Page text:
By Senator Jay Paul Gumm, D-Durant
Hello again, everybody! Even though the Legislature is adjourned for the year, events happen that will have an affect on issues important to the people I represent.
On education, there is a “good news-bad news” story for the people of rural Oklahoma and the children who attend rural public schools. The good news comes from the Oklahoma Supreme Court, which struck down an initiative petition that had the potential to devastate many small school districts.
The proposal, led by a failed candidate for governor, is called the “65 percent solution.” It would require 65 percent of school operational funding be spent in the classroom.
On the surface that sounds like a good idea; most of the money we spend on schools should go to instruction and, in fact, it does. Despite its name and optimistic claims it would put millions more into classrooms, the “65 percent solution” was nothing but another “smoke and mirrors” plan to look good rather than do good.
The “65 percent solution” would have weakened local school boards and voters, taking away their power to determine what is best for their school districts and the children who depend on them for an education. Small districts unable to comply with the “65 percent solution” would have been forced to close or consolidate, reducing opportunities for children in rural Oklahoma.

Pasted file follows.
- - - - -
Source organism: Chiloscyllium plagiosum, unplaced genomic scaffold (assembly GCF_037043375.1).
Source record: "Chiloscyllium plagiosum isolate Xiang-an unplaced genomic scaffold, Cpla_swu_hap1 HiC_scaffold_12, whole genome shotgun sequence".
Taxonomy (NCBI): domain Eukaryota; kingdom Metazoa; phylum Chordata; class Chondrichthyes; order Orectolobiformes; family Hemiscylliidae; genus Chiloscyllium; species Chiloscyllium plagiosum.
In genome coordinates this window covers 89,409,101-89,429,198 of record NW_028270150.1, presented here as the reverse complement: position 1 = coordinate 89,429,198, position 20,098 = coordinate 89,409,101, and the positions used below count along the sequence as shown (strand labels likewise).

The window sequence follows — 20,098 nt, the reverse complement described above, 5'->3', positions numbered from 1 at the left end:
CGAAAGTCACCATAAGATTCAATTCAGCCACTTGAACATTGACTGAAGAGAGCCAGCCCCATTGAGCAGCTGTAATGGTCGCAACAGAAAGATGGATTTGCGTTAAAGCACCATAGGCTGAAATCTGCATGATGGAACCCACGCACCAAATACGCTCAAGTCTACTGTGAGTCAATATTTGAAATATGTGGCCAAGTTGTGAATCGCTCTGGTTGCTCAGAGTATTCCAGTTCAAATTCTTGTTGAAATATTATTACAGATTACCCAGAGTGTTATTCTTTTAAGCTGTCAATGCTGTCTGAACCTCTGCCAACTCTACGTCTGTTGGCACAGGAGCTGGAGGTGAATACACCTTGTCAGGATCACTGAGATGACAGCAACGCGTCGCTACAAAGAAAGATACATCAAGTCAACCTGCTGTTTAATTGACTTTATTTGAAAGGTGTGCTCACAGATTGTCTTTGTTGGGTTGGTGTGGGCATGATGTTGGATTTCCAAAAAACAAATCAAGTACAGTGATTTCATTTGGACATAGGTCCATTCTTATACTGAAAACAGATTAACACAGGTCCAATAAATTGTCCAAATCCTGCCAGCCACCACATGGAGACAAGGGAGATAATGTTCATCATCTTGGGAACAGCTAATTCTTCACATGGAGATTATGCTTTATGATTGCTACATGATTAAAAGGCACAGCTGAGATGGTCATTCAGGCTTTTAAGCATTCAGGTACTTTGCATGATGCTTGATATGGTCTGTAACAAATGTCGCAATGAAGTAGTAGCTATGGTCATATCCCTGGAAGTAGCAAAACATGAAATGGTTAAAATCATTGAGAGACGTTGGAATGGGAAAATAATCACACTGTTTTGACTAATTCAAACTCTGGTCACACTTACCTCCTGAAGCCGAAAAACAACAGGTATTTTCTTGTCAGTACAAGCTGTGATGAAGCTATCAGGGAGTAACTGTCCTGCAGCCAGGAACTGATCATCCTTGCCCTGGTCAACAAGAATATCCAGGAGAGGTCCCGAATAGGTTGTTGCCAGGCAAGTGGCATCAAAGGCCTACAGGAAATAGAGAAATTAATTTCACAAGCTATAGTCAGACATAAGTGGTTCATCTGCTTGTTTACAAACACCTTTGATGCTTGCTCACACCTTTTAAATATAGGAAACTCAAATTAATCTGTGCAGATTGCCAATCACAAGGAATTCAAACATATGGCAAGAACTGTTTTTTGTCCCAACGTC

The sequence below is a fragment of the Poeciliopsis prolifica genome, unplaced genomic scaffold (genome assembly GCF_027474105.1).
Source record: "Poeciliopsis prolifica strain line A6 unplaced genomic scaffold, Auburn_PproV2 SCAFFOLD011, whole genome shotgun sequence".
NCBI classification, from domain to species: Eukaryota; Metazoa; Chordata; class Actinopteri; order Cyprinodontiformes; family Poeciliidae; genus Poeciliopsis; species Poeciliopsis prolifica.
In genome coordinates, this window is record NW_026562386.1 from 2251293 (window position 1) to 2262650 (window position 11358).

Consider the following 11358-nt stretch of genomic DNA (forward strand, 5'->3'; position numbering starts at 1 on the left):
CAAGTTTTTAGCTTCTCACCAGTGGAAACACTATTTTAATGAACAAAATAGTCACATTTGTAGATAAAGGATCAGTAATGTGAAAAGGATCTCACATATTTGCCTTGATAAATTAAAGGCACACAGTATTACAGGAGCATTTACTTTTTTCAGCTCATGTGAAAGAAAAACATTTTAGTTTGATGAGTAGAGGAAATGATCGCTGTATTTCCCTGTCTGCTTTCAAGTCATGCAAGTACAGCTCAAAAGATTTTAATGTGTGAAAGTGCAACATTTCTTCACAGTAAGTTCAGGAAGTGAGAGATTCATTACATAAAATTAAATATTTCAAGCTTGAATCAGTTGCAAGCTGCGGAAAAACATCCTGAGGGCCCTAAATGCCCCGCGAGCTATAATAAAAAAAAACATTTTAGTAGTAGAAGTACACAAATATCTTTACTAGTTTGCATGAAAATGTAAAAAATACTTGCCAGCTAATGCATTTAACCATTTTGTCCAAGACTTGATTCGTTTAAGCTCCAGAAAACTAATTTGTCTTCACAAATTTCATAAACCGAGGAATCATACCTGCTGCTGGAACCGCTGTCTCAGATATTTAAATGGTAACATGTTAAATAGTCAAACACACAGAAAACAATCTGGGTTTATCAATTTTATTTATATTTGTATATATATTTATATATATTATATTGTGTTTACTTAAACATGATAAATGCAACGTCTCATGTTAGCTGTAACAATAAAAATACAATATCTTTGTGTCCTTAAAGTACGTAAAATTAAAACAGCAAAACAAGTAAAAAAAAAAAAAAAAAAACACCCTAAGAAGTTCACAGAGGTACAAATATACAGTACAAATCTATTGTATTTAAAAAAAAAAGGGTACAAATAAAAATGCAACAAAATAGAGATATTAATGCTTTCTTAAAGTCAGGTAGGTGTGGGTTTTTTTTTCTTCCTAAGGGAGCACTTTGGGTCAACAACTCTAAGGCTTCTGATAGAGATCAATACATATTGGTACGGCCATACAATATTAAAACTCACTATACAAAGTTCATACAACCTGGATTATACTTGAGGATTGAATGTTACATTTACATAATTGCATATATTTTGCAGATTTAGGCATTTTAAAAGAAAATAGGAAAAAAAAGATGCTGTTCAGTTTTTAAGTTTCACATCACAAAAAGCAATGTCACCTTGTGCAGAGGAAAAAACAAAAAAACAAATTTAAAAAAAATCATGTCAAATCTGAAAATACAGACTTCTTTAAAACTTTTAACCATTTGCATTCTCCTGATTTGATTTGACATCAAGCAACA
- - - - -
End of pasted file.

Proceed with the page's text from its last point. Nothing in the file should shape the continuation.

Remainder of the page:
The state Supreme Court made the right decision to disallow the petition and keep it off the 2008 general election ballot. Parents and school boards can breathe a sigh of relief because the power to make important funding decisions for their schools remains, for now, in their hands.
That, however, brings me to the “bad news.” Forced school consolidation will continue to be considered by the Legislature. Republican leadership of the Oklahoma House of Representatives continues to kill my constitutional amendment to end forced school consolidation despite strong bipartisan support in the Senate.
Earlier this year, the Republican Speaker of the House launched the “100 Ideas” initiative, inviting Oklahomans to make suggestions about our second century. An enormous amount of the “new ideas” under “education” includes consolidating school districts.
They parrot the proposal of another failed candidate for governor who suggested we have one school district per county. Predictably, all of the consolidation ideas come from individuals in large cities.
Clearly, this is shaping up to be one of the biggest political battles over the next several years. The choice is simple: do we abandon Oklahoma children who live in rural areas? My answer is a resounding “no,” and I will continue to fight for all our children.
Next session, I will re-introduce my constitutional amendment to end forced school consolidation. House Republicans have already shown would force schools to consolidate, but I have hope they one day will realize this power belongs to the people of Oklahoma and not to politicians like them.
Thanks again for reading the “Senate Minute,” have a great week, and may God bless you all.